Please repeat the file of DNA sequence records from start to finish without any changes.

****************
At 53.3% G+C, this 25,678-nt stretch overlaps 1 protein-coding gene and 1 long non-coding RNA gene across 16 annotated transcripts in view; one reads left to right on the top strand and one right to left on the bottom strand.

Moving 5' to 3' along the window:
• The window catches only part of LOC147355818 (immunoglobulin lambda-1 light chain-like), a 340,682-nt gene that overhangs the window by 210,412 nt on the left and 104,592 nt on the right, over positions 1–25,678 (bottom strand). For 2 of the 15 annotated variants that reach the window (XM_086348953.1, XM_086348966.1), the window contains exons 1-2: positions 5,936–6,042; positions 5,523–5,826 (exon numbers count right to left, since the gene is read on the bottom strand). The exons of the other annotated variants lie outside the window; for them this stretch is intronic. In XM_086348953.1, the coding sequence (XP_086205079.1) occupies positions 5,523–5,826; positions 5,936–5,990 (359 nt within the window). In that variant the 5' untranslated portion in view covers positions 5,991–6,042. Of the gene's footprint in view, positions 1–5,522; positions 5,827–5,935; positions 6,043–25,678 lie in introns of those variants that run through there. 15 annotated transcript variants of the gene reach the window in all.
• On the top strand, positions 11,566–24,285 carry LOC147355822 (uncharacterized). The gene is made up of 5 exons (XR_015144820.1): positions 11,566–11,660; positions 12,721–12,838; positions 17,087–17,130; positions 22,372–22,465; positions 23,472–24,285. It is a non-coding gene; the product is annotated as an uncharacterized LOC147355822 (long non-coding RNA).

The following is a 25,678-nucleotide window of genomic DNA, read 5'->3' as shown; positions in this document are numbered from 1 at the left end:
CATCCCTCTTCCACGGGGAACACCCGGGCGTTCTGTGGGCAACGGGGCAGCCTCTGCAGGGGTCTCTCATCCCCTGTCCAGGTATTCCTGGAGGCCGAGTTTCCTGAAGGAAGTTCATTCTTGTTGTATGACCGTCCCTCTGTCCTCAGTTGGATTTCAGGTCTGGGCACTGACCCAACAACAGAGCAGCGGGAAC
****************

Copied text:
At 53.3% G+C, this 25,678-nt stretch overlaps 1 protein-coding gene and 1 long non-coding RNA gene across 16 annotated transcripts in view; one reads left to right on the top strand and one right to left on the bottom strand.

Moving 5' to 3' along the window:
• The window catches only part of LOC147355818 (immunoglobulin lambda-1 light chain-like), a 340,682-nt gene that overhangs the window by 210,412 nt on the left and 104,592 nt on the right, over positions 1–25,678 (bottom strand). For 2 of the 15 annotated variants that reach the window (XM_086348953.1, XM_086348966.1), the window contains exons 1-2: positions 5,936–6,042; positions 5,523–5,826 (exon numbers count right to left, since the gene is read on the bottom strand). The exons of the other annotated variants lie outside the window; for them this stretch is intronic. In XM_086348953.1, the coding sequence (XP_086205079.1) occupies positions 5,523–5,826; positions 5,936–5,990 (359 nt within the window). In that variant the 5' untranslated portion in view covers positions 5,991–6,042. Of the gene's footprint in view, positions 1–5,522; positions 5,827–5,935; positions 6,043–25,678 lie in introns of those variants that run through there. 15 annotated transcript variants of the gene reach the window in all.
• On the top strand, positions 11,566–24,285 carry LOC147355822 (uncharacterized). The gene is made up of 5 exons (XR_015144820.1): positions 11,566–11,660; positions 12,721–12,838; positions 17,087–17,130; positions 22,372–22,465; positions 23,472–24,285. It is a non-coding gene; the product is annotated as an uncharacterized LOC147355822 (long non-coding RNA).

The following is a 25,678-nucleotide window of genomic DNA, read 5'->3' as shown; positions in this document are numbered from 1 at the left end:
CATCCCTCTTCCACGGGGAACACCCGGGCGTTCTGTGGGCAACGGGGCAGCCTCTGCAGGGGTCTCTCATCCCCTGTCCAGGTATTCCTGGAGGCCGAGTTTCCTGAAGGAAGTTCATTCTTGTTGTATGACCGTCCCTCTGTCCTCAGTTGGATTTCAGGTCTGGGCACTGACCCAACAACAGAGCAGCGGGAAC